-We have no known family history either and in the vast SMA community, we know of only two families that actually knew of any family history. If you go back far enough there may be a misdiagnosed SMA case in a family without even knowing it. SIDS could easily be an SMA case. Again, had I placed Getty on her tummy overnight, Getty easily could have suffocated with her diminished lung capacity and could have become victim of SMA without even knowing that there was something bigger going on. Had Getty contracted pneumonia before diagnosis, the acute care that is needed for a child with SMA might have gone unnoticed and she may not have made it through a sickness.
-Yes you should be carrier tested, but having history of MD in the family linage does not mean SMA is or is not present. SMA is its own recessive gene.
-SMA carriers are asymptomatic. This means carriers have no SMA symptoms.
So where am I going with this, other than trying to convince more people to get tested?
During Getty’s MDA clinic appointment a few Monday’s ago we got a chance to meet with our family’s genetic counselor. They have been a terrific department to work with and they continue to help us with Getty’s ever-evolving dietary needs. In this particular meeting we asked about genetic testing.
I wanted to take the genetic carrier test offered through our health care provider by the company, Counsyl. This carrier test covers over 100 possible genetic conditions/diseases.
There were a few reasons I wanted to take the test. One was purely out of curiosity/education. If it came back that I was also a carrier of other genetic conditions, I could alert my entire family that they also might be carriers of each or all of them. Another reason is because Mark and I have not closed the book on possible other future children. The more education we have of our genetic make up, the more informed decisions we could make. Only I was tested, not Mark. He would have only been tested if something came back positive from my test.
We paid out of pocket; insurance did not cover it. This, however, does not mean that all insurances plan will not cover it for others; but ours does not.
Our genetic counselor got the test, registered the test in my name, and handed it over to me. It took about ten minutes to go from, “I would like to be tested”, to, “Here you go, I will get you the results when they become available to us.”
I brought the blue box home and was actually excited to get started. The home test involves just collecting your saliva in a vial and mailing it off to a lab.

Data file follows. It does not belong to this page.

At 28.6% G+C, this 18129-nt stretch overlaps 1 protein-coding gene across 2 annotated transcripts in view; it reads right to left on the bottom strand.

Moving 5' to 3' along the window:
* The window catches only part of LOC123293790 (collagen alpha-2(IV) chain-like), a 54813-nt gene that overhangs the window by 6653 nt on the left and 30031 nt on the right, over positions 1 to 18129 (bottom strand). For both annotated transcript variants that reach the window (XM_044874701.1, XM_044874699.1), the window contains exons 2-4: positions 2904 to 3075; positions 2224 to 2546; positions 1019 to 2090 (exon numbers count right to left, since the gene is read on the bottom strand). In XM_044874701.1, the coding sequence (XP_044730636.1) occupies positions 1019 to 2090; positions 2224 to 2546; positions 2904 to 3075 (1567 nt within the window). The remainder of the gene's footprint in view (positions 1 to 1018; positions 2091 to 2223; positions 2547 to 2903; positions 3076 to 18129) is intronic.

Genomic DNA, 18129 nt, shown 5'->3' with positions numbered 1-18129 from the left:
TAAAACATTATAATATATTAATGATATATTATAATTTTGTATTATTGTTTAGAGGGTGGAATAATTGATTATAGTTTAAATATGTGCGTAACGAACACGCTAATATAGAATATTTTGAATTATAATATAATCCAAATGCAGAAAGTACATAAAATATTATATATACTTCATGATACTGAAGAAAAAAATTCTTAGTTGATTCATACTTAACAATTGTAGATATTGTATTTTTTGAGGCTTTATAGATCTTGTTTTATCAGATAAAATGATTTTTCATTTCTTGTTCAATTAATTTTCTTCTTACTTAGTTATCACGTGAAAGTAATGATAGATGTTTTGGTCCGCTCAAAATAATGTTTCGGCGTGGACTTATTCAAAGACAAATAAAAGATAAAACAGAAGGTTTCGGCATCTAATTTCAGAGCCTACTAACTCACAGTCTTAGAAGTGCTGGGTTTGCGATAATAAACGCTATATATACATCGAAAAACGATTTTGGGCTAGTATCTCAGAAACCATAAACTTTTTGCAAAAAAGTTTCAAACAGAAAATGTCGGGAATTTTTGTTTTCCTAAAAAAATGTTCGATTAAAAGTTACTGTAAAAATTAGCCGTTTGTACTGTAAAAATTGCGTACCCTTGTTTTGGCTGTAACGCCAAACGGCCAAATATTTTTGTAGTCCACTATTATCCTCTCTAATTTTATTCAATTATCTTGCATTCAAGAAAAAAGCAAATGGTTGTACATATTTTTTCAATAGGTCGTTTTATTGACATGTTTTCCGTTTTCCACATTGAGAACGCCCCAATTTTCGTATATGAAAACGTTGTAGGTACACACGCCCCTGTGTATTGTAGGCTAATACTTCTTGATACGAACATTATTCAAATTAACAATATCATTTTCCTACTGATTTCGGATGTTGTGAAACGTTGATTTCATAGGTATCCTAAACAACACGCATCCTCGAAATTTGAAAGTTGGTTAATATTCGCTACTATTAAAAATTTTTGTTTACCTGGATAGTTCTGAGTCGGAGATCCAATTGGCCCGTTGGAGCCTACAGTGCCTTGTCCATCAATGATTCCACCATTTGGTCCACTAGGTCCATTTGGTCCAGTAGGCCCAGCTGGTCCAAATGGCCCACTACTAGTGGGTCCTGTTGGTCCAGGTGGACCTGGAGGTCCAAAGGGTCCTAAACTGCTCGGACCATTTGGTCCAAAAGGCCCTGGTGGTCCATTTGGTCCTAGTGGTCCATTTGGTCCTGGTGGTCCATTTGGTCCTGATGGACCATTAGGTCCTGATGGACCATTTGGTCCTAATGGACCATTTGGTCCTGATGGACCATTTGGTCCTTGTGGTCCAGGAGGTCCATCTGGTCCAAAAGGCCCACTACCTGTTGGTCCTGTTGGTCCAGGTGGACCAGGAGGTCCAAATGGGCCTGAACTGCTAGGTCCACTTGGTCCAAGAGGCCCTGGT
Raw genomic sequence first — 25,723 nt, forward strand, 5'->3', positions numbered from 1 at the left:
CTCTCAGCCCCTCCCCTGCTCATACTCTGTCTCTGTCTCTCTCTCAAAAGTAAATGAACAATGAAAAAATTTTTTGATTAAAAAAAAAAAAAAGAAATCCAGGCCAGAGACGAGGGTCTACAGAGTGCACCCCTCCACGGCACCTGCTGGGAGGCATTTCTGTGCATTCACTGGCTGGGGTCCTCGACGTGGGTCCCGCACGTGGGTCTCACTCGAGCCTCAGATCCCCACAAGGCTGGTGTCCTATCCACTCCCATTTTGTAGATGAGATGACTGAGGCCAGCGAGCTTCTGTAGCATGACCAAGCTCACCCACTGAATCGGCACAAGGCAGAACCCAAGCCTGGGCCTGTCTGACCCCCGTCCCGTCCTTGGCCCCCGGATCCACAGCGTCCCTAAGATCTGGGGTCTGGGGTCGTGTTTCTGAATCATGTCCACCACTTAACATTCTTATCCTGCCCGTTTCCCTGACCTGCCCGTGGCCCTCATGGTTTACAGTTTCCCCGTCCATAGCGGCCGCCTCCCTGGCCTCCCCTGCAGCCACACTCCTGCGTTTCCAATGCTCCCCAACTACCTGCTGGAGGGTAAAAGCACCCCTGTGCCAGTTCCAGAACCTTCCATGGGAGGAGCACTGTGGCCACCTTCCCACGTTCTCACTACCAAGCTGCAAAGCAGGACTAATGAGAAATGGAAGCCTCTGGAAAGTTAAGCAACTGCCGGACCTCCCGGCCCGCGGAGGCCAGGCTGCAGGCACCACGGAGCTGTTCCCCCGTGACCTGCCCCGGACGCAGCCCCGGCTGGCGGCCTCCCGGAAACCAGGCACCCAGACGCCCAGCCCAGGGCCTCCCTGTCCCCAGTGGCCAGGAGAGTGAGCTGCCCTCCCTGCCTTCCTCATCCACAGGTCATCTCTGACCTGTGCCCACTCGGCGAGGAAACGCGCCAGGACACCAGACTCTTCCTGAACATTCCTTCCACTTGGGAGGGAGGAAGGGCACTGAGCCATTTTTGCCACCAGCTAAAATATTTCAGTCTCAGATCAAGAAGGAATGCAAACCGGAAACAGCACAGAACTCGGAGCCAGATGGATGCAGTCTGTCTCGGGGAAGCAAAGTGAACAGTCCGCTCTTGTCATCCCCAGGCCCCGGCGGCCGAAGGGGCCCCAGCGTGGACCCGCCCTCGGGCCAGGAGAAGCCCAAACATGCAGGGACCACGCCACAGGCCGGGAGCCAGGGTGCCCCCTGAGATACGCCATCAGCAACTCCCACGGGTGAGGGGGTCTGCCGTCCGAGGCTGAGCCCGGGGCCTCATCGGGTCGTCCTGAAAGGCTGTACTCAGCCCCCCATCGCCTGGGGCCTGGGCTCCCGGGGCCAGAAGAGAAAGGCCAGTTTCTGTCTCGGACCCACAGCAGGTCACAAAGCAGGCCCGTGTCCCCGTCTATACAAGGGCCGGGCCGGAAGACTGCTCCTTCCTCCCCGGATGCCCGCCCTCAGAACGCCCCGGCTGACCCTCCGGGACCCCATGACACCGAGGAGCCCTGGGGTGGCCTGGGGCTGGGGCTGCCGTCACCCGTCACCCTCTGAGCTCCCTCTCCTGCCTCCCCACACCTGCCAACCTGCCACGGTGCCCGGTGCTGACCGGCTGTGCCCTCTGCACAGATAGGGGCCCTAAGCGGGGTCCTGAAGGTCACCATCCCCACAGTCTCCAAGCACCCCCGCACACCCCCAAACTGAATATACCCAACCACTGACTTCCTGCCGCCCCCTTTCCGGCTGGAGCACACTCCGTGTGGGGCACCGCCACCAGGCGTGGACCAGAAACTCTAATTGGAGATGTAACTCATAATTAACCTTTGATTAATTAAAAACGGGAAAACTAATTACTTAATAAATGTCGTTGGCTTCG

Oddly enough, I ended up not doing anything. In fact, I left it in a room and ignored it for several days. I would pass by it once in a while and I started to question whether I wanted to do it or not. Then something hit me.
Is this why many people do not get carrier tested for SMA and/or other genetic conditions?
Is it better to just not know?
Is there comfort to be out of sight out of mind?
Is it too emotional to know that one might actually be a carrier of a genetic disease/condition?
Many of those emotional thoughts did run through my head. One of the tests was for SMA. So I knew for a fact that I was a carrier to at least one, but what if I was a carrier of more? What do I do with this information, other than letting those in my family know that I am?
So after staring at the test for a week, I finally took it. I mustered up enough saliva to fill a tiny vial. I mixed two solutions together in the vial and packed it up in a pre-paid Fed Ex package to be easily shipped out.
Then the wait began.
I got the call yesterday and the Counsyl test showed I am not a carrier of any genetic diseases/conditions on the list, except SMA.
I was relieved.
I am glad I took the test. I am glad I know more about what lies in my genetic code, or rather, does not. This can only help educate my family linage.
There is an emotional aspect to getting tested. The phrase, “ignorance is bliss” seems to hold some weight I think in this department. I mean here I am, a known SMA carrier, with a child with SMA, and I even stared at that box for a good week before I just “went for it.” But now that I know, I feel empowered, and now I can educate my family. Education does feel powerful.
But boy that was not easy.